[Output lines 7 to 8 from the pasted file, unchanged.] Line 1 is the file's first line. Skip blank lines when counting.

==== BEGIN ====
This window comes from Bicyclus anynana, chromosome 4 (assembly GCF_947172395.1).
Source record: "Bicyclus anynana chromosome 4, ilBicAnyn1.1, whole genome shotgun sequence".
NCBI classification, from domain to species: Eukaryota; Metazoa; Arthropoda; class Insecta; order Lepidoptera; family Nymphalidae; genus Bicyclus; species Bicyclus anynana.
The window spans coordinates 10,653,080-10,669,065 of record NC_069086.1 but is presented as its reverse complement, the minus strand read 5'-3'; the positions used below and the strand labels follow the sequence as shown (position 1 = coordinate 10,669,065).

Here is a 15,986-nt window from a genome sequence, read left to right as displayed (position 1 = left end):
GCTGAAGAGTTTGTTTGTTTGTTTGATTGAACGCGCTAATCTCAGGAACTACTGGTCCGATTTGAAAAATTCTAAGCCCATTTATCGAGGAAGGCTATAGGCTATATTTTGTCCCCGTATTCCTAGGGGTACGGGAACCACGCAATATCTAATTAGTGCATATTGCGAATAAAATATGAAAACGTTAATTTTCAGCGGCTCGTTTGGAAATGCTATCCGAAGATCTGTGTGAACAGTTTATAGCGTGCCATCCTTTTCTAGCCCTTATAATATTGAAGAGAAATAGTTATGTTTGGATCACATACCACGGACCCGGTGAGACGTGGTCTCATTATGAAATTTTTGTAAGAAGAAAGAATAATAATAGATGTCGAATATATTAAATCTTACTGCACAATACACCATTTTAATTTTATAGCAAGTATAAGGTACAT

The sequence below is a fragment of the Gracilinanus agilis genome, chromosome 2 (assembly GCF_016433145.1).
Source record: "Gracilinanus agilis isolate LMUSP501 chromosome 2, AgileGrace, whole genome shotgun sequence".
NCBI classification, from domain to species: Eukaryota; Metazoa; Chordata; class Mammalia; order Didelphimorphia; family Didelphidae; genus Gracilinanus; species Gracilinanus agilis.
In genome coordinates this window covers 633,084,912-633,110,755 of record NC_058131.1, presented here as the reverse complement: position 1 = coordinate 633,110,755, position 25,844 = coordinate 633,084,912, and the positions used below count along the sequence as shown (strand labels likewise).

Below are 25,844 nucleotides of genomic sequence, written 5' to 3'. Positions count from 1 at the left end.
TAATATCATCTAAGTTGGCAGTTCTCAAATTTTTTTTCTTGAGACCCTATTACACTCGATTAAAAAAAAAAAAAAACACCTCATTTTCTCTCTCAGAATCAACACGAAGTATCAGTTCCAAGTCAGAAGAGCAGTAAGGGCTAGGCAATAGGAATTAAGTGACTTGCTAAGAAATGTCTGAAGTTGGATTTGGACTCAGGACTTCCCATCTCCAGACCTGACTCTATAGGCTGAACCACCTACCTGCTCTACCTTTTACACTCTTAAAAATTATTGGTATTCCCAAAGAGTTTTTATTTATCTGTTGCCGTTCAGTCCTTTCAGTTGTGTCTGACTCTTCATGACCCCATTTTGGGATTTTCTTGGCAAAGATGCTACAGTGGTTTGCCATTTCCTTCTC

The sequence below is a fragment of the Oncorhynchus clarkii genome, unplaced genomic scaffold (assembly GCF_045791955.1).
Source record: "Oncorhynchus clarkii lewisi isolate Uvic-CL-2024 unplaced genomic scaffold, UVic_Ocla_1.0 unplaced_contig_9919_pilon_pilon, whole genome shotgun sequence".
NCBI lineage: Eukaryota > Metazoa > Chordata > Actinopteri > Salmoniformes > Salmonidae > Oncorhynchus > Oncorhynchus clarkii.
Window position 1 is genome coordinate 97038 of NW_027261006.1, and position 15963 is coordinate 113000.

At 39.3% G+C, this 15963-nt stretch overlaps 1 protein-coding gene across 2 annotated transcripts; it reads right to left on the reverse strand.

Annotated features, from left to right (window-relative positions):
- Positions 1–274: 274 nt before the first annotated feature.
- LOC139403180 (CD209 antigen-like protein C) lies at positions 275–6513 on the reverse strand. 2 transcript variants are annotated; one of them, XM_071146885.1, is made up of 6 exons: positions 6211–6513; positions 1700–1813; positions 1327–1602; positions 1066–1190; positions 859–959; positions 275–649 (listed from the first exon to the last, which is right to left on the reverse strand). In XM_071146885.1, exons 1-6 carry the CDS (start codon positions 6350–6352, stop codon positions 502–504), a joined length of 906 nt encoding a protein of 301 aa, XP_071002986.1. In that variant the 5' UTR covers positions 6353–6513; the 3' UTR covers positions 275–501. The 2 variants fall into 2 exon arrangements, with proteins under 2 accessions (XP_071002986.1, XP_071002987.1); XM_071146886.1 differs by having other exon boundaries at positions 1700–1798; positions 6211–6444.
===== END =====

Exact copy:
The sequence below is a fragment of the Gracilinanus agilis genome, chromosome 2 (assembly GCF_016433145.1).
Source record: "Gracilinanus agilis isolate LMUSP501 chromosome 2, AgileGrace, whole genome shotgun sequence".